So the story goes and it could have been great, but Nikolai never becomes a well rounded character.  Gigi carries the story and Nik is little more a love interest cutout.  Curses by a witch and an evil co-worker all figure in, but the book lacked the kind of spirited dueling between the leads that her other books had, in large part hindered by Nik’s condition and Gigi’s youth.  Without that repartee, the whole thing felt flat and the ending was predictable.

The Dangers of Dating a Rebound Vampire gets a C (3.0*) from me and is on OK read.  Get only if you’re desperate for a Molly Harper fix.  It’s not much, but the best you’ll get.

********************************************************

Slayed on the Slopes is the second installment of the Pacific Northwest series by Kate Dyer-Seeley.  It picks up new journalist Meg Reed as she starts her second assignment for a feature article at Northwest Extreme, the online magazine she works for.  Having spent the summer training with the volunteer Crag Rats rescue team to get over her fear of heights, Meg feels ready to tackle the start up of a new group of extreme winter sports guides called Ridge Rangers being created by a tech millionaire and with several of the Crag Rats she knows looking at working for him.

As you might guess the obnoxious, drunk, rich, sneering, a-hole boss ends up dead.  GASP.  The guy did everything but wear a tee shirt saying “TODAY’S VICTIM”.  Then Meg goes out looking for the knucklehead and finds Henry instead.  There’s plenty of suspicion to go around.  Amazingly (color me stunned – NOT), the good old Sheriff from book one is with her grandmother at the main lodge for the same wedding Meg will attend and as the only available law enforcement, he’s investigating.

Despite all the predictable crap. this is actually a decent read in large part because the author winds in a second plot line about Meg’s dad, a discredited investigative journalist.  That ends up way more interesting than the primary mystery and is not resolved, but turns into an over-arching plot line.  Seems cozy writes are taking their cues from the likes of Darynda Jones and her wildly successful Charlie Davidson series, though none can duplicate that sharp wit.

Slayed on the Slopes gets a B- (3.8*) from me and a suggested read for all cozy fans.  Not as lighthearted as some, but overall, a cut well above average.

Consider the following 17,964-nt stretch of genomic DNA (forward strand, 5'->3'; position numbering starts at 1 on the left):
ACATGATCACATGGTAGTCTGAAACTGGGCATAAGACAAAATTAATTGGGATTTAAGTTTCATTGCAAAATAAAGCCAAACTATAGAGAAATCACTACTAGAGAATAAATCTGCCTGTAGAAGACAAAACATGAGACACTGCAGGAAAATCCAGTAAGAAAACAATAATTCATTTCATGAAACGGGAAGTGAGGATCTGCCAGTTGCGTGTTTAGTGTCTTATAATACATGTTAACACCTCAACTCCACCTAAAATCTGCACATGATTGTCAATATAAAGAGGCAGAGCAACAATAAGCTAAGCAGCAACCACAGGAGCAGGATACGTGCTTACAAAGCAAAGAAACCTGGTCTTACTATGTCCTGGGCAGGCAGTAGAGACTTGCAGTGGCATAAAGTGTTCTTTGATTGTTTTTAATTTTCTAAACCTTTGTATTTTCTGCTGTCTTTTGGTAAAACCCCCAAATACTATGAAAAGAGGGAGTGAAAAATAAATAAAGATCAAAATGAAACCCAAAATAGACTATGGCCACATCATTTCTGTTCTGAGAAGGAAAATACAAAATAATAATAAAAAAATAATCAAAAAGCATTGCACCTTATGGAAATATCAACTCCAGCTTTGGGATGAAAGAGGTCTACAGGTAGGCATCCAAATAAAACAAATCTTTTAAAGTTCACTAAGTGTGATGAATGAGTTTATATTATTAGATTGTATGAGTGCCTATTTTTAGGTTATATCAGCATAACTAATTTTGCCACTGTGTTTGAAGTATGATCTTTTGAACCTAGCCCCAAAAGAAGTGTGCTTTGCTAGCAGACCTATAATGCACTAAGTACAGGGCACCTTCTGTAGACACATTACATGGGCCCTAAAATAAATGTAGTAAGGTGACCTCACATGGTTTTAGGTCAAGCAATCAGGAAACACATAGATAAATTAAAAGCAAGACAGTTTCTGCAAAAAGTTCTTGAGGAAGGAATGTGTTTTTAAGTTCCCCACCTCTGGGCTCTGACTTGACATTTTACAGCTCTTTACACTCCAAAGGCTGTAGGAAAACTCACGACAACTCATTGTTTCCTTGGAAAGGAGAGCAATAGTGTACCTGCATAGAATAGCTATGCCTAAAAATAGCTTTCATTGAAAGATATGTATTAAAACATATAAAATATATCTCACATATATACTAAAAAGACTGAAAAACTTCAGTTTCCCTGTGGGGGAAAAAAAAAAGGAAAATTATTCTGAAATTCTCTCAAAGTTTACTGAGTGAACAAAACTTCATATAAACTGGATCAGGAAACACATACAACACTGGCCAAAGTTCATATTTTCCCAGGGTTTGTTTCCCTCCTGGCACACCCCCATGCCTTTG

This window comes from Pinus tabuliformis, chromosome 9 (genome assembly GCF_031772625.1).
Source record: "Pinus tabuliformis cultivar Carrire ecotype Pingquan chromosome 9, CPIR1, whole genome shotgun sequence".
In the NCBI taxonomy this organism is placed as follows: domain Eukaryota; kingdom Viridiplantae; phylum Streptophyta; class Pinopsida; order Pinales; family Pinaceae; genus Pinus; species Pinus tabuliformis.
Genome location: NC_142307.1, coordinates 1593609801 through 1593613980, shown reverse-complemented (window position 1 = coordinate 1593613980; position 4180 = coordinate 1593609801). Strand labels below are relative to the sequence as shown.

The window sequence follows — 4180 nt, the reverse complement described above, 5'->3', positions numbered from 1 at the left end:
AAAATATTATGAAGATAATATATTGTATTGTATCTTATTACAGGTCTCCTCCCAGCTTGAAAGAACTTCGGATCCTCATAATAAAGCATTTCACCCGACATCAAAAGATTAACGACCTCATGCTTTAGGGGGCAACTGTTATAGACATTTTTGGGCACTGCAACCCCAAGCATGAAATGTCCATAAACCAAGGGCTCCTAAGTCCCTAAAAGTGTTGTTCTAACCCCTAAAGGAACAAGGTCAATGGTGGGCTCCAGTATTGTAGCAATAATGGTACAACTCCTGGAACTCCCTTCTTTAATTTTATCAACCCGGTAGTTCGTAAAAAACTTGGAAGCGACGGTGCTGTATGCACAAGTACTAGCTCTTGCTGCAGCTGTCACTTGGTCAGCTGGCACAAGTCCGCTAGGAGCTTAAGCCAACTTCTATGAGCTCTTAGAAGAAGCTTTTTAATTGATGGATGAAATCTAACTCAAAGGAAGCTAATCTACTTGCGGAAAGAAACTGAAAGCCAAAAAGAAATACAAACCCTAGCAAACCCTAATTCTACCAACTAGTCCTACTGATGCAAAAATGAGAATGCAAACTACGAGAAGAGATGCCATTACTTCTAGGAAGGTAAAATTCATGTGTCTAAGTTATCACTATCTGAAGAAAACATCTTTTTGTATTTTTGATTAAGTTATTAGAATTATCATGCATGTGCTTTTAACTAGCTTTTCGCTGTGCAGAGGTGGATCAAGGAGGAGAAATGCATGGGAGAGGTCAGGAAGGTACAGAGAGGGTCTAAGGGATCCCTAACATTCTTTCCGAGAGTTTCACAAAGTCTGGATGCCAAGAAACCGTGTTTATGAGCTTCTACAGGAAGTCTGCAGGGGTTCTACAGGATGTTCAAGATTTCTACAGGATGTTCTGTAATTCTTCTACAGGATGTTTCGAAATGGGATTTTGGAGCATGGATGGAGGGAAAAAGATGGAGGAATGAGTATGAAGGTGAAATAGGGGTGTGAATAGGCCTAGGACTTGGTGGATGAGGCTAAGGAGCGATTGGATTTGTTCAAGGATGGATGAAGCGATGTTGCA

******************************************************

Gail Carriger is back with her next series featuring the daughter of Alexia Tarabotti and Lord Maccon, an alpha werewolf, Prudence (Rue to everyone), is the only metanatural in Empire and the adopted daughter of vampire Lord Akeldama.  Lord Akeldama gifts her with an extravagant dirigible – and an assignment – go to India a secure his tea samples and find land where he can begin cultivating the highly desired plant.

Rue assembles her teams, including the son and daughter, and her best friend Primrose, the children on the Westminster Hive Queen of vampires.  Naturally, the son of Professor Lafoux is here as well.  Despite the cast, the exotic locale, and all the potential of the plot involving weremonkeys, the book is flat and dull.  The spirit and knife like wit in the Parasol Protectorate is missing and Ms Carriger seems rather at loss as to how to give a 20 year old the maturity to carry off a persona similar to that of Alexia.  Answer is, she can’t, or at least she didn’t.

A disappointment, especially after her very average Waistcoats and Weaponry installment in the Finishing School series.  That two mediocre books in a row.  The lack of wit and charm is not unnoticed by her fans, though many seem ready to overlook it.  I assume the ‘bargain price’ has something to do with the weak first book, a critical piece of getting followers for a series.  She needed a home run and got a base hit.

Prudence gets a C+ (3.3*) mostly for 2 characters, Spoo and Miss Sekmet.  It is not a must read, but isn’t an avoid.  I suggest waiting for the mmpb as $7.99 is still more than this is really worth.

Create a free website or blog at WordPress.com.